“Chasing Performance” Can Be A Counter-Productive Endeavour

“Don’t always run with the crowd. There’s value in being counterintuitive.” – Warren Buffett

According to Investopedia, researchers in behavioural finance found that 39% of all new money invested into mutual funds were invested into the 10% of funds with the best performance from the previous year.

More often than not, prospective clients with limited knowledge of investing will tend to approach investing with this behavioural bias popularly called, “chasing performance,” or “chasing winners.”

While some may succeed at first glance (and even seem like successes!), chasing winners as a sole strategy for long term investing is an unbalanced approach to financial planning, and here are a few things to consider:

Keep Things Simple

Investing doesn’t have to be complicated and it can also be a lot of fun! The best investments are those that align with your goals, time horizon, and perhaps most importantly, your risk tolerance. Once these factors are taken into account then you will know what funds suit both your short-term and/or long term investing needs.

It’s easy to be caught up in the fear of missing out (or FOMO) when you see your investments doing poorly, or your friends investment doing well. It’s important to do your research before investing. Understanding the historical events that cause dips as well as increases in the markets will help you avoid panic during a market downturn. This knowledge and understanding will help you make informed decision about which investments are best for your bespoke long-term success.

Remember That There Are Factors You Can’t Control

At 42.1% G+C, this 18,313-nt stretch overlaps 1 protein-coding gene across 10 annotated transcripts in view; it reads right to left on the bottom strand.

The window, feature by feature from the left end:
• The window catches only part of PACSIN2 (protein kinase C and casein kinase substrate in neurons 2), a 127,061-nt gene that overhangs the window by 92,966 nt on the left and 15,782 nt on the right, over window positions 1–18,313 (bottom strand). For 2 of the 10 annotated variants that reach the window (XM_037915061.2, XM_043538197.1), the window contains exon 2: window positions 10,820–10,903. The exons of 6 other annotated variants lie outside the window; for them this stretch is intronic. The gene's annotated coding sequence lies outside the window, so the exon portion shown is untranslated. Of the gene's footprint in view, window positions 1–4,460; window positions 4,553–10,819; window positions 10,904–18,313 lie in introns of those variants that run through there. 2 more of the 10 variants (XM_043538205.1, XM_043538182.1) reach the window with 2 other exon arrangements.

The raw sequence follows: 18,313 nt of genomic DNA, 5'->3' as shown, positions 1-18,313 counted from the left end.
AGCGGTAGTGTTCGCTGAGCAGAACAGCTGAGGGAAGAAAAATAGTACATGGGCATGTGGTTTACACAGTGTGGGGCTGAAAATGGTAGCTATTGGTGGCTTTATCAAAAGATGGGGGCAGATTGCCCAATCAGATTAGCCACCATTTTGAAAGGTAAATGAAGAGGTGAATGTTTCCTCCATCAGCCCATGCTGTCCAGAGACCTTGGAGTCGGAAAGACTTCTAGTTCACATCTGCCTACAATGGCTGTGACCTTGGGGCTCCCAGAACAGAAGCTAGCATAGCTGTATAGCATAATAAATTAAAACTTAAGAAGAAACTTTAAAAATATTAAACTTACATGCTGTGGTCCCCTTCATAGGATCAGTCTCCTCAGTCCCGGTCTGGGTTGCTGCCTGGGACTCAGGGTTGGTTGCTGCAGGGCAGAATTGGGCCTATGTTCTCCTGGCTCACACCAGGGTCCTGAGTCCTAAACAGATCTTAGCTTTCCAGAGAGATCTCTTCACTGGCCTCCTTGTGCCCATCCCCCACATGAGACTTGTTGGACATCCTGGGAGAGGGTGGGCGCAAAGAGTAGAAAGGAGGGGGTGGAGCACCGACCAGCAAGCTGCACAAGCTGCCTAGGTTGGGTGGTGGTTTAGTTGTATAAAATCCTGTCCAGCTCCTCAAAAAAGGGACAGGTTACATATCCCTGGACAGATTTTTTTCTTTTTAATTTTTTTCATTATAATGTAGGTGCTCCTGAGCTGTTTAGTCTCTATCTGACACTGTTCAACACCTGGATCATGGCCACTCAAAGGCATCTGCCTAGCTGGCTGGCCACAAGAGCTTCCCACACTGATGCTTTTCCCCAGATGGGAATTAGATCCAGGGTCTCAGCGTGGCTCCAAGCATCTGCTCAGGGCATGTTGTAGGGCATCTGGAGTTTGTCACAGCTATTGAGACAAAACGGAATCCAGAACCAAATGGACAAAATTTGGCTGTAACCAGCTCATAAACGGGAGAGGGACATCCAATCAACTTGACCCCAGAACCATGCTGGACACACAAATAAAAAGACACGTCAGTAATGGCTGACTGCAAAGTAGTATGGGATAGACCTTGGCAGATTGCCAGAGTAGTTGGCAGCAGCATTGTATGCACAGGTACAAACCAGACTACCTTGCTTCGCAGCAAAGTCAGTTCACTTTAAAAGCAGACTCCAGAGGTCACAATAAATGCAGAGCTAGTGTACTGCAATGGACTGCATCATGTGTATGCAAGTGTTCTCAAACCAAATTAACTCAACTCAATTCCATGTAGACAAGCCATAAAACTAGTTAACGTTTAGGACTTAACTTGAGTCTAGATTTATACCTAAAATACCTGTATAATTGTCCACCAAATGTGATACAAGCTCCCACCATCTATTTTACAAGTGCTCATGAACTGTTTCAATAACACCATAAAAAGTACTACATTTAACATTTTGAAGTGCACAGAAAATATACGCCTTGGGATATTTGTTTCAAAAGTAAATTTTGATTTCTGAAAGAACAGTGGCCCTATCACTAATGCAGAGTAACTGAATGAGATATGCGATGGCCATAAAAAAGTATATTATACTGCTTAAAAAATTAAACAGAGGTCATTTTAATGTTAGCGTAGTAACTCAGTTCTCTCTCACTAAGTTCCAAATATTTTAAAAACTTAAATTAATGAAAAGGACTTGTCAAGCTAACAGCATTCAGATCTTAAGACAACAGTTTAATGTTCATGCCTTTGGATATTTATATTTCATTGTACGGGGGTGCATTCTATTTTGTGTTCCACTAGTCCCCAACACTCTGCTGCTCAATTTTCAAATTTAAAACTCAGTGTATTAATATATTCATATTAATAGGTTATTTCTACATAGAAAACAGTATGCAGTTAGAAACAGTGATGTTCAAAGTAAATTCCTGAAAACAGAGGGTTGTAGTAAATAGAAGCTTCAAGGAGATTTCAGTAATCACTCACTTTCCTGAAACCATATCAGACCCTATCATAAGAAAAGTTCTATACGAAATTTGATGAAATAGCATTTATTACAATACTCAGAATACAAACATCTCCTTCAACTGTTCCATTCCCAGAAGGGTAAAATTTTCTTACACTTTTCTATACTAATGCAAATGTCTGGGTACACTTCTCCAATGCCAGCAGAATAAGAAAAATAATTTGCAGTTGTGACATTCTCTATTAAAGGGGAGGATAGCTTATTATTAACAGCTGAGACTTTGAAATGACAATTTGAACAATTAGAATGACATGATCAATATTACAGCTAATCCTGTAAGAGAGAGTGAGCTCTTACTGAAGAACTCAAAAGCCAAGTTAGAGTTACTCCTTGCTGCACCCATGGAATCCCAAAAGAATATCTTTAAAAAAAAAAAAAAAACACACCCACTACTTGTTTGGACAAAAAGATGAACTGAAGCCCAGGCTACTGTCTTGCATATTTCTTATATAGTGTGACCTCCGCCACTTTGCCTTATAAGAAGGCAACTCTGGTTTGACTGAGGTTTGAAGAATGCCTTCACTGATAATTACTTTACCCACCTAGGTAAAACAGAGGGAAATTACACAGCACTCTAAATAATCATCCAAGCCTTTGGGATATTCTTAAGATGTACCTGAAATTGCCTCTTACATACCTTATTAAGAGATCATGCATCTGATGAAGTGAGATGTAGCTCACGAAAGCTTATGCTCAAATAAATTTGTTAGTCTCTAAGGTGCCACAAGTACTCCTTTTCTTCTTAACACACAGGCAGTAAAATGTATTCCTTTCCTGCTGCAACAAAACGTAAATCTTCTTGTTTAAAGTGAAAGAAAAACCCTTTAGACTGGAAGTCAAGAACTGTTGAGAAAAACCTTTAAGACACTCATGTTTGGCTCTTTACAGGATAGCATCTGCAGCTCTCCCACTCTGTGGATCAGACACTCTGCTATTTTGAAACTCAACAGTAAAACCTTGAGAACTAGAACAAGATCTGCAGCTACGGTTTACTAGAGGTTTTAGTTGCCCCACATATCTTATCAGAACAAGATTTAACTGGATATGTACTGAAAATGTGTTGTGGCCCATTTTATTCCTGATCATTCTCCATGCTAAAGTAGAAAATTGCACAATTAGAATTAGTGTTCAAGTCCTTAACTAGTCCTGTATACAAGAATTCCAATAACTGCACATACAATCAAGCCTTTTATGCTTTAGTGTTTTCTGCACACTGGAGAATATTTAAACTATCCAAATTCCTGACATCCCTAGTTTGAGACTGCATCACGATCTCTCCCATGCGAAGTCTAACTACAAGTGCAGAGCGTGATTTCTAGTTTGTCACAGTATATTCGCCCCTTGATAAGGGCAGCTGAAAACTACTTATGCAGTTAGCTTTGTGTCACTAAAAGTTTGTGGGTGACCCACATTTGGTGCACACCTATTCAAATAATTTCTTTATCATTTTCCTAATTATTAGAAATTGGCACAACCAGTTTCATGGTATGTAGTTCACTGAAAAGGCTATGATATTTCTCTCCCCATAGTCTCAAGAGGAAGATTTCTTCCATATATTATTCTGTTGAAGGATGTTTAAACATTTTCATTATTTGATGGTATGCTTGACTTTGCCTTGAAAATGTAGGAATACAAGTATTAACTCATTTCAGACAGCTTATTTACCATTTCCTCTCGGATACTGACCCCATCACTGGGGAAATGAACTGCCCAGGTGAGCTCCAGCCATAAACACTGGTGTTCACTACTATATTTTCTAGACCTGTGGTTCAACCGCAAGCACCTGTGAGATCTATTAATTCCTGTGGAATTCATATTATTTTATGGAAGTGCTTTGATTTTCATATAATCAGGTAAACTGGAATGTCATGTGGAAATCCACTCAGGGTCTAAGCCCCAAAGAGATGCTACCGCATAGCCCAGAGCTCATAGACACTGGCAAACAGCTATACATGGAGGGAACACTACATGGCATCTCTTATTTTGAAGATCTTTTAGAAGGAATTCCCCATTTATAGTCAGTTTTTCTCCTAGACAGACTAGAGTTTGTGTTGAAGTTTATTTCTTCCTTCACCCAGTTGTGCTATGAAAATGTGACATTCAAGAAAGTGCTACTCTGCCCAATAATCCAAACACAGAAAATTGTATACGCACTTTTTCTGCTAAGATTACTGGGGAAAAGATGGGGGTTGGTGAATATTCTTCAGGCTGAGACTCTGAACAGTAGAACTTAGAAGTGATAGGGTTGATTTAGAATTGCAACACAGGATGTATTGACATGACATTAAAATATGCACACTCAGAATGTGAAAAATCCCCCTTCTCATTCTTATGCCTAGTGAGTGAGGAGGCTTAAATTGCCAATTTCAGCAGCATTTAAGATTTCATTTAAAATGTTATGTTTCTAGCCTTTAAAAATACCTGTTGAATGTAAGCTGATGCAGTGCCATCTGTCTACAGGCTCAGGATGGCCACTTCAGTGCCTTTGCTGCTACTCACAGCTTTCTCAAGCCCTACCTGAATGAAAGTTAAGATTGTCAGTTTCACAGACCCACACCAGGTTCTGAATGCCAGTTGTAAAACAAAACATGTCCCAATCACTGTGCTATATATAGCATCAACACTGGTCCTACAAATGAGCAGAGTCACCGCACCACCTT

There are a great many factors that contribute to a fund’s performance and most of these factors are uncontrollable.

The one sure-fire way to make money through investing is using the “buy low and sell high” strategy. Considering this, it makes no sense whatsoever for investors in pursuit of higher returns to look solely at investments that may have already reached their peak price.

The “chasing performance” strategy appeals emotionally because inexperienced investors mistakenly see a rise in value as proof of an upward trend but this can often end up being an incredibly risky approach with disastrous consequences if not addressed.

Finally, Always Compare Oranges to Oranges

An investment fund’s composition, whether mutual or segregated, can vary greatly from the average. Some have a set goal and invest solely in equities, while others are more diversified with an investment-grade rating or lower risk factor to maintain stability for investors looking at long term growth within their portfolio.

The manner in which individual funds operate will depend on what the fund managers are trying to accomplish in the short, medium, or even long term. It should be clear that the more equity in a fund, the better. For example, comparing bond funds with US stocks may show them to only have about half as much of an expected return and risk level; however this does not mean they are worse than other types for all purposes – Just different goals!

Understanding the values and goals of each fund can help you find funds that are best suited to meeting your short, medium or long term financial needs!

There is a lot to be said for investing using biased or “counterintuitive” strategies, and that’s why it can be so important to have your investment plan customized by an expert.

If have questions about where to start, don’t hesitate to reach out anytime!